West Virginia

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State of West Virginia
Flag of West Virginia State seal of West Virginia
Flag Seal
Nickname(s): Mountain State
Motto(s): Montani semper liberi (mountaineers are always free)
Map of the United States with West Virginia highlighted
Official language none (de facto English)
Demonym West Virginian
Capital
(and largest city)
Charleston
Largest metro Charleston metro area
Area Ranked 41st
 • Total 24,230 sq mi
(62,755 km2)
 • Width 130 miles (210 km)
 • Length 240 miles (385 km)
 • % water 0.6
 • Latitude 37° 12′ N to 40° 39′ N
 • Longitude 77° 43′ W to 82° 39′ W
Population Ranked 37th
 • Total 1,859,815 (2010 Census)
 • Density 75.1/sq mi  (29.0/km2)
Ranked 27th
 • Median household income $38,029 (48th)
Elevation
 • Highest point Spruce Knob
4,863 ft (1,427 m)
 • Mean 1,500 ft  (460 m)
 • Lowest point Harpers Ferry
240 ft (73 m)
Before statehood Virginia
Admission to Union June 20, 1863 (35)
Governor vacant
(Senate President
Earl Ray Tomblin
is currently acting
as Governor during
the vacancy) [1]
Lieutenant Governor vacant [2]
Legislature West Virginia Legislature
 • Upper house Senate
 • Lower house House of Delegates
U.S. Senators Jay Rockefeller (D)
Joe Manchin (D)
U.S. House delegation 1: David McKinley (R)
2: Shelley Moore Capito (R)
3: Nick Rahall (D) (list)
Time zone Eastern: UTC-5/-4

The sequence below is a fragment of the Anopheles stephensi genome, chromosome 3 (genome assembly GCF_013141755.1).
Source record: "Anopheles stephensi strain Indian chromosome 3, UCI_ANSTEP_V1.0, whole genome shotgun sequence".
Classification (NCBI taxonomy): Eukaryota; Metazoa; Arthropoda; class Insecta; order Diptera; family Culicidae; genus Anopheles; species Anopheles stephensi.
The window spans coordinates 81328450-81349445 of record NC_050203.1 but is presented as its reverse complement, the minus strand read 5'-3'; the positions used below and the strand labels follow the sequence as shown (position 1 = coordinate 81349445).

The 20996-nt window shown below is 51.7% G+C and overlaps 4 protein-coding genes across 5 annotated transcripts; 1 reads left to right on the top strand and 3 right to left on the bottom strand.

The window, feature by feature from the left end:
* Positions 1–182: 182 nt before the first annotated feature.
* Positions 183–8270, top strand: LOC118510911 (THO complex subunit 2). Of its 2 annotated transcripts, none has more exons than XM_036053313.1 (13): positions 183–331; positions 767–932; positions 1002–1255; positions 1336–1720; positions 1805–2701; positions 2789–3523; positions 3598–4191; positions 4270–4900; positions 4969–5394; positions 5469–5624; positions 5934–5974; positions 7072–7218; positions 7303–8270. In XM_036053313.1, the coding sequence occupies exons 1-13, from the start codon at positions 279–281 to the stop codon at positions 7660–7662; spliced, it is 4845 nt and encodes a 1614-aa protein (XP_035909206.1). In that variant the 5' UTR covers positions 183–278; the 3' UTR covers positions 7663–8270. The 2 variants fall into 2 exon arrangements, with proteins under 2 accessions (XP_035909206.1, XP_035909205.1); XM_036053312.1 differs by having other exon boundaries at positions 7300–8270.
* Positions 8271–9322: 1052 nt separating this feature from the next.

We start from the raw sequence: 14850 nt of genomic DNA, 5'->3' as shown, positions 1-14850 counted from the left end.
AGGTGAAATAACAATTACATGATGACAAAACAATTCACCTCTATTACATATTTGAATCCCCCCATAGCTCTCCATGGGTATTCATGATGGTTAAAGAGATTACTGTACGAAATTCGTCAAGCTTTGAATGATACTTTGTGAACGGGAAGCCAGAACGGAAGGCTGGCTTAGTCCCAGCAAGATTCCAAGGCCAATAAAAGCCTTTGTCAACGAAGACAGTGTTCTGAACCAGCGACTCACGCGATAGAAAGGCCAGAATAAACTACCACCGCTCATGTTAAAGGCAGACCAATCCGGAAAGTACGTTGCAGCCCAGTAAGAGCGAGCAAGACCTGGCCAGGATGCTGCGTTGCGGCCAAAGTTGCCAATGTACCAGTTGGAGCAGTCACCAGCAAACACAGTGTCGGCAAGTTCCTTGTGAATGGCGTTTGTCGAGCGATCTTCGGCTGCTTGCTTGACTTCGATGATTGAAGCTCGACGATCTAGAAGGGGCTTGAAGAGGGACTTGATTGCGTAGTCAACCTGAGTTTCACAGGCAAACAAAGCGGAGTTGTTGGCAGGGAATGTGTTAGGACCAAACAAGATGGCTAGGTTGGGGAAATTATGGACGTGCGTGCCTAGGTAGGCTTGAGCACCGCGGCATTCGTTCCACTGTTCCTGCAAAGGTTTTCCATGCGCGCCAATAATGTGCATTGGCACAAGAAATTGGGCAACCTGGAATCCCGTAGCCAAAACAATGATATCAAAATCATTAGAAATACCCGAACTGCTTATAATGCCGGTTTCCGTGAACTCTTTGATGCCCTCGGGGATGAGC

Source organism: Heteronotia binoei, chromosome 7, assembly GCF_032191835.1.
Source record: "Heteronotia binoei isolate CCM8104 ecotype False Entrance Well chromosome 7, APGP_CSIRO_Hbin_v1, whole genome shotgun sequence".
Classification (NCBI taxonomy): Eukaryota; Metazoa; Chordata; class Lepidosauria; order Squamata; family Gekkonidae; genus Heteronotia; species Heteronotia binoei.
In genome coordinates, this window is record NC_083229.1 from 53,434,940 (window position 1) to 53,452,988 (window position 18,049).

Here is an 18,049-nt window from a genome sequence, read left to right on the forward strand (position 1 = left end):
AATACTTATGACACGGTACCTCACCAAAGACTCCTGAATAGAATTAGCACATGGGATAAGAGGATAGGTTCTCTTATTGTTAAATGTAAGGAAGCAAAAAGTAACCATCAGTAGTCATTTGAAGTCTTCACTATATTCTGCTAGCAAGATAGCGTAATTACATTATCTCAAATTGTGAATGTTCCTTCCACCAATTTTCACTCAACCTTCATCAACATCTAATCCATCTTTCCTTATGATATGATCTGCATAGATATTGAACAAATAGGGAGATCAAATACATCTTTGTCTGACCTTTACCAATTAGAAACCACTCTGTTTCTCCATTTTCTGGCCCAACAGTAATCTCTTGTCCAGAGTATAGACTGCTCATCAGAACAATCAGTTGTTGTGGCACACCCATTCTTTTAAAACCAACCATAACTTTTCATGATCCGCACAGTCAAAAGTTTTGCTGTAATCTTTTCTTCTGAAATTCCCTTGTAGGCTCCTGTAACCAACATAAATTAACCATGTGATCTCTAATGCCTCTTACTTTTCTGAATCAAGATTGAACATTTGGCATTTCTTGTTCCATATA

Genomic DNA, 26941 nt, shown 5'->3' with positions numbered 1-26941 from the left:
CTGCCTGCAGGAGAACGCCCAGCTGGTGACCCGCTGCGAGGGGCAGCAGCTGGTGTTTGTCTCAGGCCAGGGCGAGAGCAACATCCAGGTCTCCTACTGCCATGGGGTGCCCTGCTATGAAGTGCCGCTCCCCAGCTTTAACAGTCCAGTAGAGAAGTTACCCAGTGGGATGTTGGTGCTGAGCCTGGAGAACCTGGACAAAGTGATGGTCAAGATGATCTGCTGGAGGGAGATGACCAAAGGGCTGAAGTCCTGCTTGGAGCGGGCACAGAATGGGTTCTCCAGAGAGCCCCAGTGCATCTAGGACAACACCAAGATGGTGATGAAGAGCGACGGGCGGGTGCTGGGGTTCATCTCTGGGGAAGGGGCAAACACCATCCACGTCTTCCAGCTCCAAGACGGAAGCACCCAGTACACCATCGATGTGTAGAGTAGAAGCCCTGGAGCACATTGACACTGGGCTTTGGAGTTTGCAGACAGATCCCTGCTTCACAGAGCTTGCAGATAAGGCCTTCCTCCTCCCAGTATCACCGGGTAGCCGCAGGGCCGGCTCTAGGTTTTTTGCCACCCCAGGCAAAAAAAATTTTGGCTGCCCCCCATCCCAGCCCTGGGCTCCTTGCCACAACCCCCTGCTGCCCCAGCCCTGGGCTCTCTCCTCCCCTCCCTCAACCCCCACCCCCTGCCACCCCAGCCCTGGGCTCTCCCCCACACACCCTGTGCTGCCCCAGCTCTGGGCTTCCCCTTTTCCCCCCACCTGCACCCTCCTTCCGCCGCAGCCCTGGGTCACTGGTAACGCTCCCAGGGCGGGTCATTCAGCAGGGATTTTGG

ISO 3166 US-WV
Abbreviations WV
Website wv.gov

West Virginia is a state in the Appalachian, Upland South, and Mid-Atlantic regions of the United States, bordered by Virginia on the southeast, Kentucky on the southwest, Ohio on the northwest, and Pennsylvania on the northeast and Maryland on the east. The capital and largest city is Charleston.

West Virginia broke away from Virginia during the American Civil War and was admitted to the Union as a separate state on June 20, 1863, and was a key Civil War "border state". It is one of only two states formed during the American Civil War (along with Nevada, which separated from Utah Territory) and is the only state to form by seceding from a Confederate state and one of three states to secede from another state (the others being Kentucky and Maine).

The Census Bureau considers West Virginia part of the South because most of the state is south of the Mason-Dixon Line. The northern panhandle, however, extends adjacent to Pennsylvania and Ohio with the West Virginia city of Weirton on a parallel with Pittsburgh, while Bluefield is less than seventy miles from North Carolina. The unique position of West Virginia means that it is often included in a wide variety of geographical regions, including the Southeastern United States and even the Northeastern United States. Notably, it is the only state which entirely lies within the area served by the Appalachian Regional Commission, which is a common definition of "Appalachia".[3]

The state is noted for its great natural beauty, its historically significant logging and coal mining industries, and its labor history. It is also known for a wide range of outdoor recreational opportunities, including skiing, whitewater rafting, rock climbing, caving, fishing, hiking, mountain biking, and hunting.

Part of this article consists of modified text from Metapedia, page http:en.metapedia.org/wiki/West Virginia and/or Wikipedia, page http:en.wikipedia.org/wiki/West Virginia, and the article is therefore licensed under GFDL.

References

  1. http://www.state.wv.us/wvsca/docs/spring11/101494.pdf
  2. In the event of a vacancy in the office of Governor, the President of the State Senate acts as governor per the West Virginia Constitution. Earl Ray Tomblin is currently acting as governor under this provision.
  3. "Appalachian Region: Counties in Appalachia". Appalachian Regional Commission. Retrieved 2007-11-13.